If you'll excuse a moment of autobiography, I have to say that when I found How's Your News? I became obsessed, demanding an explanation of how I could not have already known about it. It is, in short, a new show airing on MTV (based on a documentary of the same name) in which reporters with disabilities conduct on-the-street interviews, frequently with celebrities. In high school I worked as a counselor at a summer camp for children and adults with developmental disabilities, and the bonds that were created there among the staff and campers were incredibly... special. Pun intended. The show reminds me vividly of the spontaneous joy and humor that came out during camp activities like mock weddings or talent shows, when campers were encouraged to be expressive.

How's Your News? immediately reconnected me back to that time—and it was a very good time—and when I found out that the director, Arthur Bradford, lives in Portland, I tracked him down. I was right: Bradford is the camp director of a similar summer camp in Massachusetts, where the cast members/reporters all met, and he confirmed that the people who connect most strongly with the project are those who have direct experience with people living with disabilities, pointing out what an important role humor plays in their lives.

If you're thinking it sounds exploitative, it's not. The cast members are clearly having a blast, and the unscripted show is structured in such a way that it would be nearly impossible to manipulate. The dynamic is fascinating: Their disabilities give the reporters a certain power, and often additional access (trips to both the Grammys and the Republican and Democratic National Conventions led Bradford to conclude that "celebrities are a lot harder to get to than politicians"), as well as license to ask any question that comes to their minds. "It's truly independent media," says Bradford. "They are completely themselves on this show, and I'm so proud of that."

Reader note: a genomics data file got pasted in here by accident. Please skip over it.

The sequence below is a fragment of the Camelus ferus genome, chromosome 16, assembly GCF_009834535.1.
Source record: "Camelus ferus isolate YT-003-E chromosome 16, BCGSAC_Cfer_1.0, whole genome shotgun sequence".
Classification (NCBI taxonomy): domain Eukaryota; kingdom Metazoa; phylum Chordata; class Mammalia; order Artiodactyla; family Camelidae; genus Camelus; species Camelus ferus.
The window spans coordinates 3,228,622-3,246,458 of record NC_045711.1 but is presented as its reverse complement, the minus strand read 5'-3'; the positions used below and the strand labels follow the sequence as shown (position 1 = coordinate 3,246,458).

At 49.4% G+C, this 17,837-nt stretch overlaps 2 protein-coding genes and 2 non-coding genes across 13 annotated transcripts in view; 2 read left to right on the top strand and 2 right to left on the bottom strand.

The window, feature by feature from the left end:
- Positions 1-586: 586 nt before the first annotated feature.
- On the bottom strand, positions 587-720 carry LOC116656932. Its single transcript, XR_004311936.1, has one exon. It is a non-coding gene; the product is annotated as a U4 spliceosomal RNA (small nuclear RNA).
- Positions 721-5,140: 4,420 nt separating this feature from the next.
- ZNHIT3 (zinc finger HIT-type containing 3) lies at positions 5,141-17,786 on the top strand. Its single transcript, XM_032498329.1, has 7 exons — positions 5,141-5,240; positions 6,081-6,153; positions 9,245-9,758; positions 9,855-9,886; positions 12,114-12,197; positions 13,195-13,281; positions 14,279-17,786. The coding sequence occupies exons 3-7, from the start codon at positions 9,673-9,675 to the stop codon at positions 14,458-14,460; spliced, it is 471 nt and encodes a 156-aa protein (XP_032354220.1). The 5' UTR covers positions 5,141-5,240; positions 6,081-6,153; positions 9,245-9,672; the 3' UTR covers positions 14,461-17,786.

Knowing that many of his friends in Portland aren't really TV—much less MTV—people, Bradford is hosting a free screening this Thursday, March 5, showing clips from the project's early experiments, the original feature-length documentary, the convention coverage, and the new show, as well as giving a concise history leading up to the present, and holding a Q & A alongside one of the most popular cast members, Jeremy Vest.

MERCURY: How is it possible that I haven't heard about this before??!!

ARTHUR BRADFORD: It's always been sort of underground. Hardly anybody saw the short film [which is where IMDB gets off stating 1999 as the release date of the How's Your News? feature documentary—Eds.]. The real release date was 2002 for the feature film.

The short film was used to raise money for the feature film, but what prompted the initial short film?

I was working at Camp Jabberwocky in Massachussets. I started working there in 1993, and I've been the camp director for three years now. We were doing a video class, and one of the ideas was to have some of the more outgoing campers come downtown and interview people. It was funny, but funny in unexpected ways. You were laughing at the weirdness of the situation, and not at anybody's expense. We made these videos in '94 and '95, and friends of friends gave them to Matt Stone and Trey Parker, and they got in touch with me—that was before South Park existed—and we became friends. When South Park got big, they agreed to fund anything we did outside the camp. They gave us $10,000 and we made the short film.

What was the initial reaction?

People were pretty freaked out by it. I think the whole idea of humor and disabilities [makes a lot of people uncomfortable]. I'm interested in the idea that people are uncomfortable at first, but I don't want them to feel uncomfortable for very long.

For those who haven't seen the feature film, can you tell us a bit about it?

It was sort of like a road trip movie. We would seek out places, like an alligator farm, or people coming out of a church. It was supposed to be sort of a slice of Americana. After we did the feature film in 2002, we were always kind of looking for a way to continue doing it. We worked really hard to get press passes, and the reporters started doing these great interviews.

Including at the Democratic and Republican National Conventions in 2004 [the coverage from which aired on HBO].